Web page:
Exploring the Place of Animals and Human–Animal Relationships in Hydraulic Fracturing Discourse
AbstractThroughout human history, energy security has been a prominent concern. Historically, animals were used as energy providers and as companions and sentinels in mining operations. While animals are seldom used for these purposes in developed communities today, this legacy of use is likely to have far-reaching consequences for how animals and human–animal relationships are acknowledged in energy development. The US is currently experiencing an energy boom in the form of high volume horizontal drilling and hydraulic fracturing (HVHHF); because animals are the most at risk from this boom, this study uses a thorough content analysis of peer-reviewed HVHHF articles mentioning animals from 2012–2018 to assess how animals and human–animal relationships are discussed. Three dominant article theme classifications emerge: animal-focused articles, animal-observant articles, and animal sentinel articles. Across themes, articles seldom acknowledge the inherent value or the social and psychological importance of animals in human lives; instead, the focus is almost exclusively on the use of animals as sentinels for potential human health risks. Further, what is nearly absent from this body of literature is any social science research. Given that relationships with animals are an integral part of human existence, this study applies environmental justice principles, serving as a call to action for social science scholars to address the impacts of HVHHF on animals and human–animal relationships. View Full-Text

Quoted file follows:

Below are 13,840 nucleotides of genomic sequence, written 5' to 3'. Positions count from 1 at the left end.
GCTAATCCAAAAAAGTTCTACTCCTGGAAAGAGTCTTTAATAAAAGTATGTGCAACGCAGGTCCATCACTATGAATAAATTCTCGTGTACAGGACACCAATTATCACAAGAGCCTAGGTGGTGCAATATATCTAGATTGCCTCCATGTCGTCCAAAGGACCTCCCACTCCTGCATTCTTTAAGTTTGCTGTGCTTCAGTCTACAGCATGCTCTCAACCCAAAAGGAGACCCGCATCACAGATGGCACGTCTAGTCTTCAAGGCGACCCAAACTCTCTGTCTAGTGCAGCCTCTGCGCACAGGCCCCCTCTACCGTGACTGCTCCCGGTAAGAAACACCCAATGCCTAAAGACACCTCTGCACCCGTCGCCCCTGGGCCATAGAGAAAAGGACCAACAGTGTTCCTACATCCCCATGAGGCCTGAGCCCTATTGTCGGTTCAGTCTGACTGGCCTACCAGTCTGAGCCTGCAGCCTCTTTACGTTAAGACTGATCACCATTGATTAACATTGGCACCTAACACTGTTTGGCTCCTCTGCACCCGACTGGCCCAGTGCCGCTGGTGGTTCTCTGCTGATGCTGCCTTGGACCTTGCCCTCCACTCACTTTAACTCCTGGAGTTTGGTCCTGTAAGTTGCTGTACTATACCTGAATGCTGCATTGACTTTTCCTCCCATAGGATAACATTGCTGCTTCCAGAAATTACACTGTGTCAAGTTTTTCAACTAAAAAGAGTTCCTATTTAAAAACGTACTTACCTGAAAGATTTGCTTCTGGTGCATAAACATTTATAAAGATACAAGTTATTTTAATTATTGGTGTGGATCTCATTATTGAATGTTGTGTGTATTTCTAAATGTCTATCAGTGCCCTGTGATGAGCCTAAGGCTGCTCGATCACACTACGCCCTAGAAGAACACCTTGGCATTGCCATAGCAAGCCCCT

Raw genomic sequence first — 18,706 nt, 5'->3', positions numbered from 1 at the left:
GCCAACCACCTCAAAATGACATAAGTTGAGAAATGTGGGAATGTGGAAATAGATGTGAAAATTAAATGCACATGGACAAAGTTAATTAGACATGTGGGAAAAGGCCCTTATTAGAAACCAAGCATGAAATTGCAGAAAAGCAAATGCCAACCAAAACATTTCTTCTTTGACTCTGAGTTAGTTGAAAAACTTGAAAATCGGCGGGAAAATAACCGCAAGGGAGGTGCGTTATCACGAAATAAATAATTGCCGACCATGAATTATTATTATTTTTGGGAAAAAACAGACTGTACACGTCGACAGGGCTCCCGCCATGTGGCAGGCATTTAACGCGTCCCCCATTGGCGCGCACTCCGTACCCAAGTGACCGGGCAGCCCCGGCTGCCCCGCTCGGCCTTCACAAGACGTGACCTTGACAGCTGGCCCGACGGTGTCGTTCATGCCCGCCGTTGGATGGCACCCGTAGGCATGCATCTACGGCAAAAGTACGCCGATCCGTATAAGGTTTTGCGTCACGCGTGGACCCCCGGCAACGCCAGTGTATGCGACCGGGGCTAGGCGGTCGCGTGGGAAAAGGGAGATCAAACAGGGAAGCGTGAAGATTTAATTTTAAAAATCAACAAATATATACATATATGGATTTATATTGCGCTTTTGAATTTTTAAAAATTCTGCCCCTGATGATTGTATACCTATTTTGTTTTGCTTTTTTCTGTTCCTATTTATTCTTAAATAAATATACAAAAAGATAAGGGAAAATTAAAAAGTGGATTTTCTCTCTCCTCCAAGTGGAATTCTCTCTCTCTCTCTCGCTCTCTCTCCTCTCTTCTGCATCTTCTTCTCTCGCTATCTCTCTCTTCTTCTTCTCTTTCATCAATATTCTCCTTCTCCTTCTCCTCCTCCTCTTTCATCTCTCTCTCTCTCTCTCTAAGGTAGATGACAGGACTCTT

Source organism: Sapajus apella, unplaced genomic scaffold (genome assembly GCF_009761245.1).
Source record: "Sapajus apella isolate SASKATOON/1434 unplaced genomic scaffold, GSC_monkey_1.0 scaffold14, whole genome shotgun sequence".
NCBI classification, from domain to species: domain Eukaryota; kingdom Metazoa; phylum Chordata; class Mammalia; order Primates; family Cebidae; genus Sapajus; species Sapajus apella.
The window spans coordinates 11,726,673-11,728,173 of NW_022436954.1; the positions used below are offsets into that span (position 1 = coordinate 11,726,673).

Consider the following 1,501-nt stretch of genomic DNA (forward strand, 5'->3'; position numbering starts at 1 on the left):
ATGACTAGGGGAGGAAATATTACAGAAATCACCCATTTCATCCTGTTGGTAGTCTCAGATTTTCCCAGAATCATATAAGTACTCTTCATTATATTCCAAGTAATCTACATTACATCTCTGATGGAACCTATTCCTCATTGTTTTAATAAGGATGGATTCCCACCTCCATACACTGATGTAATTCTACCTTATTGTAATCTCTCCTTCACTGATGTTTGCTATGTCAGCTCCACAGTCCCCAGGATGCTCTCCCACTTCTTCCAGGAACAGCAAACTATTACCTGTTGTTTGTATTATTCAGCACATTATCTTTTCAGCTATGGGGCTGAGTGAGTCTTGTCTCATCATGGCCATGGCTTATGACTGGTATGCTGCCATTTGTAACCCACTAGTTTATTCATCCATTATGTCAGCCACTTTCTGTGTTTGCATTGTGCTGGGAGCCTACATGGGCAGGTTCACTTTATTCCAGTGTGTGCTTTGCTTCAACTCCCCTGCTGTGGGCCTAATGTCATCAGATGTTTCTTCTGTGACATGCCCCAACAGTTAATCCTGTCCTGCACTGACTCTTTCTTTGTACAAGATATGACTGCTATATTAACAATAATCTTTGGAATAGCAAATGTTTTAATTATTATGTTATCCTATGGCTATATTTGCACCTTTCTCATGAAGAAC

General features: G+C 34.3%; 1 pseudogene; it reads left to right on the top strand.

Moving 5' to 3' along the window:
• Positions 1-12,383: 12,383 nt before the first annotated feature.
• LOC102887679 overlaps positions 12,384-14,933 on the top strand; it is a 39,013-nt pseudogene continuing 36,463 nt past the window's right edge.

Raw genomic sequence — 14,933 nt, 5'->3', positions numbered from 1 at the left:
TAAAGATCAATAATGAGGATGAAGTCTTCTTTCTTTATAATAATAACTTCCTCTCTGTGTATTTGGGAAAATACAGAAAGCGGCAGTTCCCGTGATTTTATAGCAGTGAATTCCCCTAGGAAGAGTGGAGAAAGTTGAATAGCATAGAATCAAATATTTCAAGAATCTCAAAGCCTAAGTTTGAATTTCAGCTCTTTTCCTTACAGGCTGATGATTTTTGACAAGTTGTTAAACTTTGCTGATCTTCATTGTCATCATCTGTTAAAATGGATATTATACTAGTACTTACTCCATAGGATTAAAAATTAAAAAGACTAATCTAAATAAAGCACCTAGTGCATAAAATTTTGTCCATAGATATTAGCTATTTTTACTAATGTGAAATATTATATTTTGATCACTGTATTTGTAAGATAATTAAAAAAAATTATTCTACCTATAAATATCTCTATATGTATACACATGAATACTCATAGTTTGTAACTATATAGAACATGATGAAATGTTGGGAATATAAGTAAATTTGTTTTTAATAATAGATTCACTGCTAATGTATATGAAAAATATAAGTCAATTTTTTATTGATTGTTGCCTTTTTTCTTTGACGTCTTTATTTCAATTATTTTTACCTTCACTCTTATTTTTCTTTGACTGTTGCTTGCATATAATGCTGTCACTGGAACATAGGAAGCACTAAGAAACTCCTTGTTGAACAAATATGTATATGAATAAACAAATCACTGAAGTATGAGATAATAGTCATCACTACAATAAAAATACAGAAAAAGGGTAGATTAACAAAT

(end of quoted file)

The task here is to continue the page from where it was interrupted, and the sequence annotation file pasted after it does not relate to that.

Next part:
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Whitley, C.T. Exploring the Place of Animals and Human–Animal Relationships in Hydraulic Fracturing Discourse. Soc. Sci. 2019, 8, 61.
Whitley CT. Exploring the Place of Animals and Human–Animal Relationships in Hydraulic Fracturing Discourse. Social Sciences. 2019; 8(2):61.Chicago/Turabian Style
Whitley, Cameron T. 2019. "Exploring the Place of Animals and Human–Animal Relationships in Hydraulic Fracturing Discourse." Soc. Sci. 8, no. 2: 61.
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